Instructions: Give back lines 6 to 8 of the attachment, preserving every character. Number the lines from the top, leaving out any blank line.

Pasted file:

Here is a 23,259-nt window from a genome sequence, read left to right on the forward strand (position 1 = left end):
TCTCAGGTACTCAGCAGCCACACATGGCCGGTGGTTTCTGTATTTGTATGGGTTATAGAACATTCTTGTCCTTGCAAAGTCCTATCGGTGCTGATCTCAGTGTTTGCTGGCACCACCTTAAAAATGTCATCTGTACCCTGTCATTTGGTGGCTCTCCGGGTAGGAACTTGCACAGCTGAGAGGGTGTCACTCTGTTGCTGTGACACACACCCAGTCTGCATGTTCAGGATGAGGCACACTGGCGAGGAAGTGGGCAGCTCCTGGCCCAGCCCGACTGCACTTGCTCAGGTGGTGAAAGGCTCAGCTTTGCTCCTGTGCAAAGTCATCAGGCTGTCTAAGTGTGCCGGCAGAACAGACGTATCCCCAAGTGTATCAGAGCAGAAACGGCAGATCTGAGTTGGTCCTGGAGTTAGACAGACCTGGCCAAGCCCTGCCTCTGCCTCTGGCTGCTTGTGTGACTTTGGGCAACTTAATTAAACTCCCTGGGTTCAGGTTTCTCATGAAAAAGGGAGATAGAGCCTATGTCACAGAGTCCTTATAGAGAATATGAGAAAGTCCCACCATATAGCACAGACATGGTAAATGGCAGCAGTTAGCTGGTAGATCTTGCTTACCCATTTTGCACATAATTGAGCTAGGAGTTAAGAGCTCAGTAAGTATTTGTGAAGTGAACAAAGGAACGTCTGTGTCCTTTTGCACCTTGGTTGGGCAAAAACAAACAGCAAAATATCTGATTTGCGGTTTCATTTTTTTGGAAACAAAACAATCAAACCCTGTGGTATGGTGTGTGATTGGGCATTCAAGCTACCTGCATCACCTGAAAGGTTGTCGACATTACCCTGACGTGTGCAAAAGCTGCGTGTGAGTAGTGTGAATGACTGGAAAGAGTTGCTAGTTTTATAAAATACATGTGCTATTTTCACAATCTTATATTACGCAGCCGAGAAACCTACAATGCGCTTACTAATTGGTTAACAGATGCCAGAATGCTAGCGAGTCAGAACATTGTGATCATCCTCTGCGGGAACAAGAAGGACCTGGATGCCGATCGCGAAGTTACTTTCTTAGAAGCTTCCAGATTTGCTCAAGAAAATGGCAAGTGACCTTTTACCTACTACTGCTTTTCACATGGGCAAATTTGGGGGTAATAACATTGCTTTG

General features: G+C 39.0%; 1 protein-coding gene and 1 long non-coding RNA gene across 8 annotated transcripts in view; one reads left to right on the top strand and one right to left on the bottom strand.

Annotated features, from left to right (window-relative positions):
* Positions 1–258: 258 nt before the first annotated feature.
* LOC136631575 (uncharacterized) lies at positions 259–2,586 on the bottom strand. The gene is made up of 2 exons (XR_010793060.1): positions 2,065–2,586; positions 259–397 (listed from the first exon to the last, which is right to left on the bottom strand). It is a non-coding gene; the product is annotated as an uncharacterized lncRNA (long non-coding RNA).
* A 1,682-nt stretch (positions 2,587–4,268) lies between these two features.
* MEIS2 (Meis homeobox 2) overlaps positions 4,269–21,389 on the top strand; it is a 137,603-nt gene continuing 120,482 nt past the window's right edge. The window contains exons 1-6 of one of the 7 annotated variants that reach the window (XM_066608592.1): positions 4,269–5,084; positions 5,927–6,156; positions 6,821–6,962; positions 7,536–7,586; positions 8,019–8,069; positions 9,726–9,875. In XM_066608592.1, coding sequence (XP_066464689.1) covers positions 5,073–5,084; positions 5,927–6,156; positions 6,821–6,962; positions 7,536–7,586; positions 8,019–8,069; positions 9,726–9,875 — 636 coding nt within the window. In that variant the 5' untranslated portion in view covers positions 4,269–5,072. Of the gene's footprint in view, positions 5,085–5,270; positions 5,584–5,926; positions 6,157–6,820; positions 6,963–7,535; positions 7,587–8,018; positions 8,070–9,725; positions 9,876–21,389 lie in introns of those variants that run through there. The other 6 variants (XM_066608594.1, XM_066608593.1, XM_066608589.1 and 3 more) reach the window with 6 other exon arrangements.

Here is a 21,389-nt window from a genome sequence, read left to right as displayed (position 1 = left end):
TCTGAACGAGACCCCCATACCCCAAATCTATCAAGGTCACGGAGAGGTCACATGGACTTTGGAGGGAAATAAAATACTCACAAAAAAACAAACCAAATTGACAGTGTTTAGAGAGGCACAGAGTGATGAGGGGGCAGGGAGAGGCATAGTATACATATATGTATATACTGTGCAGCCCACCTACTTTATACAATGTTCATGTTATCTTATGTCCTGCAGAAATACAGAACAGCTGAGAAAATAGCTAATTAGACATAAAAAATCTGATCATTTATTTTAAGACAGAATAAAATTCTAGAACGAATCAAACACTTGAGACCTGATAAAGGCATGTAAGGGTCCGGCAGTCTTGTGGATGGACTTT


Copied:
* LOC136631575 (uncharacterized) lies at positions 259–2,586 on the bottom strand. The gene is made up of 2 exons (XR_010793060.1): positions 2,065–2,586; positions 259–397 (listed from the first exon to the last, which is right to left on the bottom strand). It is a non-coding gene; the product is annotated as an uncharacterized lncRNA (long non-coding RNA).
* A 1,682-nt stretch (positions 2,587–4,268) lies between these two features.
* MEIS2 (Meis homeobox 2) overlaps positions 4,269–21,389 on the top strand; it is a 137,603-nt gene continuing 120,482 nt past the window's right edge. The window contains exons 1-6 of one of the 7 annotated variants that reach the window (XM_066608592.1): positions 4,269–5,084; positions 5,927–6,156; positions 6,821–6,962; positions 7,536–7,586; positions 8,019–8,069; positions 9,726–9,875. In XM_066608592.1, coding sequence (XP_066464689.1) covers positions 5,073–5,084; positions 5,927–6,156; positions 6,821–6,962; positions 7,536–7,586; positions 8,019–8,069; positions 9,726–9,875 — 636 coding nt within the window. In that variant the 5' untranslated portion in view covers positions 4,269–5,072. Of the gene's footprint in view, positions 5,085–5,270; positions 5,584–5,926; positions 6,157–6,820; positions 6,963–7,535; positions 7,587–8,018; positions 8,070–9,725; positions 9,876–21,389 lie in introns of those variants that run through there. The other 6 variants (XM_066608594.1, XM_066608593.1, XM_066608589.1 and 3 more) reach the window with 6 other exon arrangements.